Article by Skye Sherman for Palm Beach Illustrated | Photo by Jasmine Lotfi
Protecting the Earth starts in your own backyard—and, as a group of local middle schoolers are proving, there’s no minimum age requirement. Enter the Coral Project, a STEAM initiative at Palm Beach Day Academy made possible by a grant from the Annette Urso Rickel Foundation.
After biology teacher Ashley Hollern screened the Emmy Award–winning documentary Chasing Coral, her students were hooked on the topic of coral reefs and their global decline. With help from The Reef Institute and Coral Restoration Foundation, the eighth and ninth graders transformed an underutilized storage closet into a coral nursery, complete with photosynthetic lighting systems and lab-grade tanks they assembled themselves and filled with seawater.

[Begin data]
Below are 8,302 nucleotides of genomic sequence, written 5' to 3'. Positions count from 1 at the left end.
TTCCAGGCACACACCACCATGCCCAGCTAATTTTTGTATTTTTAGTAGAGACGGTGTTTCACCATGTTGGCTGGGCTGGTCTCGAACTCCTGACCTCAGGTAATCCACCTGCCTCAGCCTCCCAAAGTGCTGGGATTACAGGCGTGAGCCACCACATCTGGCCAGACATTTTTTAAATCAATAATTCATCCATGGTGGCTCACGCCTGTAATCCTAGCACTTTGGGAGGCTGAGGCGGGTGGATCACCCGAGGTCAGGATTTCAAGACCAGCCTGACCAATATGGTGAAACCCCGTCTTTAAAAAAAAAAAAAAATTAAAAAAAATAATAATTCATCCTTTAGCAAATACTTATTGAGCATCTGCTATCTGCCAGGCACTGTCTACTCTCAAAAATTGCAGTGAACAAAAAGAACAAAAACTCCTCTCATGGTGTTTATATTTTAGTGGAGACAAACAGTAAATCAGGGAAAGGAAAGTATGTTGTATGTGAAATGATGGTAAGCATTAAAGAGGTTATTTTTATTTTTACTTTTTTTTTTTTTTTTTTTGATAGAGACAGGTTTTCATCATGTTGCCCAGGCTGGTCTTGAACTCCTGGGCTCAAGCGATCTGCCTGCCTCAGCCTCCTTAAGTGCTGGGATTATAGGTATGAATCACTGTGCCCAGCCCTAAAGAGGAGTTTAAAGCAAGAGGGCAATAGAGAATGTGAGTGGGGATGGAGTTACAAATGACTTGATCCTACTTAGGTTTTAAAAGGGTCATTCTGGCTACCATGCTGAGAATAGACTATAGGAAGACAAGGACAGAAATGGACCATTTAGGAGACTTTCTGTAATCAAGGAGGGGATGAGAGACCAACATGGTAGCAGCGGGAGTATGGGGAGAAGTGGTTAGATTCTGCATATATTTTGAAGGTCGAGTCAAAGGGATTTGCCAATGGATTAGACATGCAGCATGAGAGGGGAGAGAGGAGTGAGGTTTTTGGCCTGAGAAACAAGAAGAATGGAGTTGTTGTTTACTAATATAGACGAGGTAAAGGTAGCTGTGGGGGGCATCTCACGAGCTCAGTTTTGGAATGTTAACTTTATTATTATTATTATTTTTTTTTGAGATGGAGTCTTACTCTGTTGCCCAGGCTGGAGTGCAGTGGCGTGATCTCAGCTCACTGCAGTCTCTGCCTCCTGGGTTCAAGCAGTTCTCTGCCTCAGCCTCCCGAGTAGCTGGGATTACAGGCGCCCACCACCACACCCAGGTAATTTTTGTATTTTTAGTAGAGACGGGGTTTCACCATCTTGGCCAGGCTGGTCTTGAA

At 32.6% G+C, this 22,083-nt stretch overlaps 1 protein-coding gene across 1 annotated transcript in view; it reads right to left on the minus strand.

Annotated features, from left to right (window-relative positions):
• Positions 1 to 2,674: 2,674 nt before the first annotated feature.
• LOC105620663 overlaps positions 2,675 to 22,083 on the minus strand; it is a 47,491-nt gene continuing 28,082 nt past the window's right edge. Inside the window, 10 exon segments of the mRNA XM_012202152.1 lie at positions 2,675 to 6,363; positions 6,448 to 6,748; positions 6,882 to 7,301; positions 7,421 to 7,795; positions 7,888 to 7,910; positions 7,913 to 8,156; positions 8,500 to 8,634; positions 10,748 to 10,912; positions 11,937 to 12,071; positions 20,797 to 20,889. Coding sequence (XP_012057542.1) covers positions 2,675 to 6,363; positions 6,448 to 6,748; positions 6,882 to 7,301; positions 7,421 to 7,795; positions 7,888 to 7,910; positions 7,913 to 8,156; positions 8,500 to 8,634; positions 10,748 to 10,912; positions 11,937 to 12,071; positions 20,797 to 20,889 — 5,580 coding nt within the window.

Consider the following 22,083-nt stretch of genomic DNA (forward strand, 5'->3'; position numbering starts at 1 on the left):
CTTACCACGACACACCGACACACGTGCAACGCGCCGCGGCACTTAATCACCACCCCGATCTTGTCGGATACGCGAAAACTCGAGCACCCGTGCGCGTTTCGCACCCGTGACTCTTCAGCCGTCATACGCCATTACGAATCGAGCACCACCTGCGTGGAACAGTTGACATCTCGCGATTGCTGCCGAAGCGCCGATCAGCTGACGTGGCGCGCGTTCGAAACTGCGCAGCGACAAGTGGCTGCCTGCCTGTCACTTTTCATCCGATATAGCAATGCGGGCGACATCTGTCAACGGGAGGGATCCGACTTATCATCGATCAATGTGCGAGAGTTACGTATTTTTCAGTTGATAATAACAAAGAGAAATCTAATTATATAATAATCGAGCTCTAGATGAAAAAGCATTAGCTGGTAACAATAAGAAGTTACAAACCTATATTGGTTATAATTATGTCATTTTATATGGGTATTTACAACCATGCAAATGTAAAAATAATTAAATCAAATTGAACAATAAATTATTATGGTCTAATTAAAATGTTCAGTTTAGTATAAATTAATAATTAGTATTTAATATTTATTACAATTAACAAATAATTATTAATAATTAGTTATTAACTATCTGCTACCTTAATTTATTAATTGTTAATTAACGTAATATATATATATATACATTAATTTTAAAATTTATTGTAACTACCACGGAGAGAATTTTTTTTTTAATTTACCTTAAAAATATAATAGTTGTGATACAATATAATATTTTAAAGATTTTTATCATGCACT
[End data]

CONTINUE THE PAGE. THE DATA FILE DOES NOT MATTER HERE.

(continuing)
Through the Coral Project, students are able to continue studying a worldwide issue in a personal context. The overall aim of the program is to conduct research and bring awareness to the gravity of reef bleaching at home and abroad. To accomplish the latter, students mobilized history and video production teacher Jonathan Paine, who’s filming a documentary on their project that will air in fall 2020 on PBS.
Note: Watch the the documentary on Saturday, September 19 at 5:30 p.m. (WXEL), Wednesday, September 23 at 7:30 p.m. (WPBT), and Sunday, September 27 at 3:30 p.m. (WPBT).
“We wanted to take an actual global issue and empower these kids to see that they can make a real difference if they take it seriously and are engaged, and they’ve just become incredibly passionate about this whole process,” says Paine. “Whether it’s coral or another global issue, [it’s about] the idea of empowering the children that they can make a difference.”
Read the full article at Palm Beach Illustrated.